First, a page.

A collaboration currently in progress with Rice is the utilization of machine learning for a multitude of functions, including the detection and classification of disease. By providing the electrophysiologist with specific data obtained in a minimally invasive manner, this technology will certainly lead to improved clinical outcomes.
Lab Workflow – How Research Gets Done
Projects are first evaluated against the Lab’s mission to determine feasibility. The Lab has 2 development pathways with distinct goals: the creation of new technologies or therapies and the advancement of knowledge in the field.
In the first pathway, brainstorming is the first step of creating new technologies after a clinical need is identified. Then, a decision is made as to whether a process change needs to occur or a new device needs to be designed. The other pathway of the Lab expands knowledge by testing known technologies and possibly changing operating protocols to advance techniques in the electrophysiology world. The two pathways both culminate with prototyping and engineering of solutions, intellectual property generation, and, lastly, implementation testing. To aid in this process, the lab has the capability of designing electronics and devices by using 3D printing.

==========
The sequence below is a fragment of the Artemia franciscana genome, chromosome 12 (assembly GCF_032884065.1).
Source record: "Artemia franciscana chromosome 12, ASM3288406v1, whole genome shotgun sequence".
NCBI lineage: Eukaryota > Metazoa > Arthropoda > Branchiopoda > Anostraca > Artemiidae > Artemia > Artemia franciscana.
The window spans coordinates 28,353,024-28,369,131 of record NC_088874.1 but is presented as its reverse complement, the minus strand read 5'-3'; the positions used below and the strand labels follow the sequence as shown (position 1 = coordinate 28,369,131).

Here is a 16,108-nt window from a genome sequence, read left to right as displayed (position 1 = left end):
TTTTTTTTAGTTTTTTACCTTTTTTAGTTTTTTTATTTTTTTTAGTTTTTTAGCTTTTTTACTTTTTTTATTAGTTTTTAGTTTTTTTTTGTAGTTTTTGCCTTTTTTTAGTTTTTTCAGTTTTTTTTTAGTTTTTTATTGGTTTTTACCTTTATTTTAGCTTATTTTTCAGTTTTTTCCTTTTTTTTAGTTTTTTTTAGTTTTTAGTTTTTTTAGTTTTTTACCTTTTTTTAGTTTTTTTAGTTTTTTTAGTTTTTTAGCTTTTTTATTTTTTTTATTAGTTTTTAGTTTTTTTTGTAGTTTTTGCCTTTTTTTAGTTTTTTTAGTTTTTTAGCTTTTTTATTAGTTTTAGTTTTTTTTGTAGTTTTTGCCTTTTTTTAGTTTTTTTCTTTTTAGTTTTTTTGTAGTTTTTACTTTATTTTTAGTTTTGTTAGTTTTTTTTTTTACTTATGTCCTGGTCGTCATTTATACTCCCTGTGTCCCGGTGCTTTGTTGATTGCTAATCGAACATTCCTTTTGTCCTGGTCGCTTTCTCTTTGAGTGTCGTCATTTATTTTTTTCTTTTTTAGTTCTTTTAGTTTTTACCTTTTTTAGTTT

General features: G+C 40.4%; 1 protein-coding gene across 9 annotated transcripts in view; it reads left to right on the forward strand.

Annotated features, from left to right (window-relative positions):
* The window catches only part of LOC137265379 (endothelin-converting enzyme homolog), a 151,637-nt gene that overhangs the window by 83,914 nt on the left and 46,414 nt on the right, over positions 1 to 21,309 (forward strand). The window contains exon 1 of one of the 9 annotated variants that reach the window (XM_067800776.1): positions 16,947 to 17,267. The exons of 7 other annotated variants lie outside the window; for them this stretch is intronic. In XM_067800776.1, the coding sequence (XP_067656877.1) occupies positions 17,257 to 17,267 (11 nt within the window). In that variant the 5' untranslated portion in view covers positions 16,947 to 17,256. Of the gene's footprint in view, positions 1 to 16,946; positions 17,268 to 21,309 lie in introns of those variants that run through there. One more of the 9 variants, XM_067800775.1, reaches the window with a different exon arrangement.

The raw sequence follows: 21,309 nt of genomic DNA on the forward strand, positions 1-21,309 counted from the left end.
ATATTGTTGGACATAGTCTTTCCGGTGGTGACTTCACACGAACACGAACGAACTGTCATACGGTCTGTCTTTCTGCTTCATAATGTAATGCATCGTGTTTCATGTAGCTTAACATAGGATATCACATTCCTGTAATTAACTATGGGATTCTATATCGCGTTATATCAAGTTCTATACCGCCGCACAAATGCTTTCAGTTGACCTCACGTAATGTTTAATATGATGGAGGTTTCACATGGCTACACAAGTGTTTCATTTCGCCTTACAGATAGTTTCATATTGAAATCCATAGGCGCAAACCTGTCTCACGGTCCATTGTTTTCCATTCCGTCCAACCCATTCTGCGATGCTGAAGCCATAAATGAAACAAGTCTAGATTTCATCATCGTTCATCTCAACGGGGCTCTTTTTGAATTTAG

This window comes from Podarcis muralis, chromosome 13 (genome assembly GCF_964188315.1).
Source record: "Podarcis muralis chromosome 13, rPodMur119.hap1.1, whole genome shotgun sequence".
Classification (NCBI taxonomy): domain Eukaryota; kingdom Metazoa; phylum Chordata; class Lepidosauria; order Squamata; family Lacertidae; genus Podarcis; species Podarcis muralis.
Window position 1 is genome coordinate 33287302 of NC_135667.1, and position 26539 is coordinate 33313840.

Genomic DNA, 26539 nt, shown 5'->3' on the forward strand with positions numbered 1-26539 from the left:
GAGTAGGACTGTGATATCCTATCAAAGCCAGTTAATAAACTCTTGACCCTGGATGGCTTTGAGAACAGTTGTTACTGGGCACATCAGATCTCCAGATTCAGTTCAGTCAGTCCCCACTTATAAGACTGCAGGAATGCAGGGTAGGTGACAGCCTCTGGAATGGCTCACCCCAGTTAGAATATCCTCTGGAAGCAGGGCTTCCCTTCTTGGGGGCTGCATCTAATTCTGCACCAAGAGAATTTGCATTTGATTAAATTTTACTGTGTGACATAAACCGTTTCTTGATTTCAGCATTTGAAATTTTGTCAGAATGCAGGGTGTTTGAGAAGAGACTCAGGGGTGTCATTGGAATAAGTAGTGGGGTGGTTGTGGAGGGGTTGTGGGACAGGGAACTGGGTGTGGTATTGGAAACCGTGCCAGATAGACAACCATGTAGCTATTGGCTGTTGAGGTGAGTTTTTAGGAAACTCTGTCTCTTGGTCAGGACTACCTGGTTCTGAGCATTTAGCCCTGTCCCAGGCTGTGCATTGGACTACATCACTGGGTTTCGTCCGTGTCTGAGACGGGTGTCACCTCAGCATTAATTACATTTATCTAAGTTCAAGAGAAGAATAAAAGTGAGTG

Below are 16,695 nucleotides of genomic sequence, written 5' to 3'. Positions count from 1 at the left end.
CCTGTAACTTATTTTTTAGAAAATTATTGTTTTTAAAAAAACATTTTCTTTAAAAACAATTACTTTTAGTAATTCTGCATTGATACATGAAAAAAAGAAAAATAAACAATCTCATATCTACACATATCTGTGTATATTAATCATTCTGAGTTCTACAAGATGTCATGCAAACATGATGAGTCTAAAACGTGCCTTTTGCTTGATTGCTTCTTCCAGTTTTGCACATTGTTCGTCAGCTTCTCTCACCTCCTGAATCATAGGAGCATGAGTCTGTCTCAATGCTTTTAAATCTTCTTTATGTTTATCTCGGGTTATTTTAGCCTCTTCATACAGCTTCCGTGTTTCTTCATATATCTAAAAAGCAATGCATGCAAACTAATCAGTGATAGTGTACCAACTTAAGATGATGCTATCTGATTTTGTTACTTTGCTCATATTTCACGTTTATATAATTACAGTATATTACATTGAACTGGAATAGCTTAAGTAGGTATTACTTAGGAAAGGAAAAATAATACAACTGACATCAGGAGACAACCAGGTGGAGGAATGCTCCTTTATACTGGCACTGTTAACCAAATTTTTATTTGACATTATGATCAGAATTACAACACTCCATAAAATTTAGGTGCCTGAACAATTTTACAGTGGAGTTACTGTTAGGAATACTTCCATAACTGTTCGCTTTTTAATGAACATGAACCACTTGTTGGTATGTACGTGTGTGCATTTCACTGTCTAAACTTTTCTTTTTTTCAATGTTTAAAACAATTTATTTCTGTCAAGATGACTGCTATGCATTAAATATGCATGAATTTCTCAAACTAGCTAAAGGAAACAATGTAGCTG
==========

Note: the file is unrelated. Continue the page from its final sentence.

Collaboration is always key at THI, and the EPCRI Lab is no exception. They have strong, productive working relationships with Rice, UCLA, UT Austin, Baylor College of Medicine, UH, and Texas A&M.